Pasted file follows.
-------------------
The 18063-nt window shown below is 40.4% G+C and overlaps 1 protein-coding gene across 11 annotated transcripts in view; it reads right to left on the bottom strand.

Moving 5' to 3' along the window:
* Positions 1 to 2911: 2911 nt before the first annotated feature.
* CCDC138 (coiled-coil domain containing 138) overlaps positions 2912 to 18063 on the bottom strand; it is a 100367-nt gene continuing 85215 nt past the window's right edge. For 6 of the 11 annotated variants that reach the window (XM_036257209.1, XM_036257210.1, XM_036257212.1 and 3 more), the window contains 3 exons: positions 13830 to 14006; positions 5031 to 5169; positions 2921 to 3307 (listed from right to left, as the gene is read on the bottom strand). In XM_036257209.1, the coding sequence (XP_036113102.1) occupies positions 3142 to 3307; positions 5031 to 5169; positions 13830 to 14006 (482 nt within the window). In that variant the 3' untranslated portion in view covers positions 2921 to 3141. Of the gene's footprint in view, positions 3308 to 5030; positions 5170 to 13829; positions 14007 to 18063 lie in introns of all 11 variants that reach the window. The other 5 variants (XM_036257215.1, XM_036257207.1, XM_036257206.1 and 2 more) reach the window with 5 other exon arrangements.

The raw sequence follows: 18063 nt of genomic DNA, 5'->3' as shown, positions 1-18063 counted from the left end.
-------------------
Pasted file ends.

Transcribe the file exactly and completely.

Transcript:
The 18063-nt window shown below is 40.4% G+C and overlaps 1 protein-coding gene across 11 annotated transcripts in view; it reads right to left on the bottom strand.

Moving 5' to 3' along the window:
* Positions 1 to 2911: 2911 nt before the first annotated feature.
* CCDC138 (coiled-coil domain containing 138) overlaps positions 2912 to 18063 on the bottom strand; it is a 100367-nt gene continuing 85215 nt past the window's right edge. For 6 of the 11 annotated variants that reach the window (XM_036257209.1, XM_036257210.1, XM_036257212.1 and 3 more), the window contains 3 exons: positions 13830 to 14006; positions 5031 to 5169; positions 2921 to 3307 (listed from right to left, as the gene is read on the bottom strand). In XM_036257209.1, the coding sequence (XP_036113102.1) occupies positions 3142 to 3307; positions 5031 to 5169; positions 13830 to 14006 (482 nt within the window). In that variant the 3' untranslated portion in view covers positions 2921 to 3141. Of the gene's footprint in view, positions 3308 to 5030; positions 5170 to 13829; positions 14007 to 18063 lie in introns of all 11 variants that reach the window. The other 5 variants (XM_036257215.1, XM_036257207.1, XM_036257206.1 and 2 more) reach the window with 5 other exon arrangements.

The raw sequence follows: 18063 nt of genomic DNA, 5'->3' as shown, positions 1-18063 counted from the left end.